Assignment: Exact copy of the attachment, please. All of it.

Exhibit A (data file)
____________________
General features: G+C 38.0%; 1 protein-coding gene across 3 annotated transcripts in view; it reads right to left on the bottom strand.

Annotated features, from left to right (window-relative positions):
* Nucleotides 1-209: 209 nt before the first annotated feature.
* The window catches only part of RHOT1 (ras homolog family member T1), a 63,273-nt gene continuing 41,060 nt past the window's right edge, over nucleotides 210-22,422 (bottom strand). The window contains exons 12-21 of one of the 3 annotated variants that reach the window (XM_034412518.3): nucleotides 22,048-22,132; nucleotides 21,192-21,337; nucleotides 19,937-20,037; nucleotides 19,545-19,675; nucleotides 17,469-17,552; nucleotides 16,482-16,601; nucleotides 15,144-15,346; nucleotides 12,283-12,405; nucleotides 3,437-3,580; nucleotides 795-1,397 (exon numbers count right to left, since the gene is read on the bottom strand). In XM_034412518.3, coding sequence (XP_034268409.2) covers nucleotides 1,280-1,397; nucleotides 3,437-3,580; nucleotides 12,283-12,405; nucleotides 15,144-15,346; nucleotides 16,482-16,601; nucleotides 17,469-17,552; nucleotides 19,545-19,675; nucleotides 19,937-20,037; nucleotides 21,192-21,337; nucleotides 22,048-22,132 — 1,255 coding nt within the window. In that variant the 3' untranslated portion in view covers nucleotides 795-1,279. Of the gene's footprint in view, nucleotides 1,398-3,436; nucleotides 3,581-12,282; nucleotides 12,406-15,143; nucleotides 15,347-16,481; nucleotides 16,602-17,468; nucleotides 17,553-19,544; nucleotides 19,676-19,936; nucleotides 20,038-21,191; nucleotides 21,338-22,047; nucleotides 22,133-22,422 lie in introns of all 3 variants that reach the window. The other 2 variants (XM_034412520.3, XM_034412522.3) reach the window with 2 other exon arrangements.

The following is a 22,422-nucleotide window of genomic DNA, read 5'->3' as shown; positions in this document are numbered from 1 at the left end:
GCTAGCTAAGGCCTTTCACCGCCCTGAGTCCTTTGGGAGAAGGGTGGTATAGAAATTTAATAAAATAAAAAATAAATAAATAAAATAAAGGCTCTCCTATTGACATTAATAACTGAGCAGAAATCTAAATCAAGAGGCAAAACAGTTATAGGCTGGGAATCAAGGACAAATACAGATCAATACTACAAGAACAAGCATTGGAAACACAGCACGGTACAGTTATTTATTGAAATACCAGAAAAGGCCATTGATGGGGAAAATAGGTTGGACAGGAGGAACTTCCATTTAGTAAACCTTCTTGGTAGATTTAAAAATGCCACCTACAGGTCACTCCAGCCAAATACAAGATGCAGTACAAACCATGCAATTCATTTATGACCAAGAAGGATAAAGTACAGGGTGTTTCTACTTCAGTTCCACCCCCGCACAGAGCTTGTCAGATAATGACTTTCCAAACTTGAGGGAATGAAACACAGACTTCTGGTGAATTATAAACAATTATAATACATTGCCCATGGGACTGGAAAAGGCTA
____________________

General features: G+C 38.0%; 1 protein-coding gene across 3 annotated transcripts in view; it reads right to left on the bottom strand.

Annotated features, from left to right (window-relative positions):
* Nucleotides 1-209: 209 nt before the first annotated feature.
* The window catches only part of RHOT1 (ras homolog family member T1), a 63,273-nt gene continuing 41,060 nt past the window's right edge, over nucleotides 210-22,422 (bottom strand). The window contains exons 12-21 of one of the 3 annotated variants that reach the window (XM_034412518.3): nucleotides 22,048-22,132; nucleotides 21,192-21,337; nucleotides 19,937-20,037; nucleotides 19,545-19,675; nucleotides 17,469-17,552; nucleotides 16,482-16,601; nucleotides 15,144-15,346; nucleotides 12,283-12,405; nucleotides 3,437-3,580; nucleotides 795-1,397 (exon numbers count right to left, since the gene is read on the bottom strand). In XM_034412518.3, coding sequence (XP_034268409.2) covers nucleotides 1,280-1,397; nucleotides 3,437-3,580; nucleotides 12,283-12,405; nucleotides 15,144-15,346; nucleotides 16,482-16,601; nucleotides 17,469-17,552; nucleotides 19,545-19,675; nucleotides 19,937-20,037; nucleotides 21,192-21,337; nucleotides 22,048-22,132 — 1,255 coding nt within the window. In that variant the 3' untranslated portion in view covers nucleotides 795-1,279. Of the gene's footprint in view, nucleotides 1,398-3,436; nucleotides 3,581-12,282; nucleotides 12,406-15,143; nucleotides 15,347-16,481; nucleotides 16,602-17,468; nucleotides 17,553-19,544; nucleotides 19,676-19,936; nucleotides 20,038-21,191; nucleotides 21,338-22,047; nucleotides 22,133-22,422 lie in introns of all 3 variants that reach the window. The other 2 variants (XM_034412520.3, XM_034412522.3) reach the window with 2 other exon arrangements.

The following is a 22,422-nucleotide window of genomic DNA, read 5'->3' as shown; positions in this document are numbered from 1 at the left end:
GCTAGCTAAGGCCTTTCACCGCCCTGAGTCCTTTGGGAGAAGGGTGGTATAGAAATTTAATAAAATAAAAAATAAATAAATAAAATAAAGGCTCTCCTATTGACATTAATAACTGAGCAGAAATCTAAATCAAGAGGCAAAACAGTTATAGGCTGGGAATCAAGGACAAATACAGATCAATACTACAAGAACAAGCATTGGAAACACAGCACGGTACAGTTATTTATTGAAATACCAGAAAAGGCCATTGATGGGGAAAATAGGTTGGACAGGAGGAACTTCCATTTAGTAAACCTTCTTGGTAGATTTAAAAATGCCACCTACAGGTCACTCCAGCCAAATACAAGATGCAGTACAAACCATGCAATTCATTTATGACCAAGAAGGATAAAGTACAGGGTGTTTCTACTTCAGTTCCACCCCCGCACAGAGCTTGTCAGATAATGACTTTCCAAACTTGAGGGAATGAAACACAGACTTCTGGTGAATTATAAACAATTATAATACATTGCCCATGGGACTGGAAAAGGCTA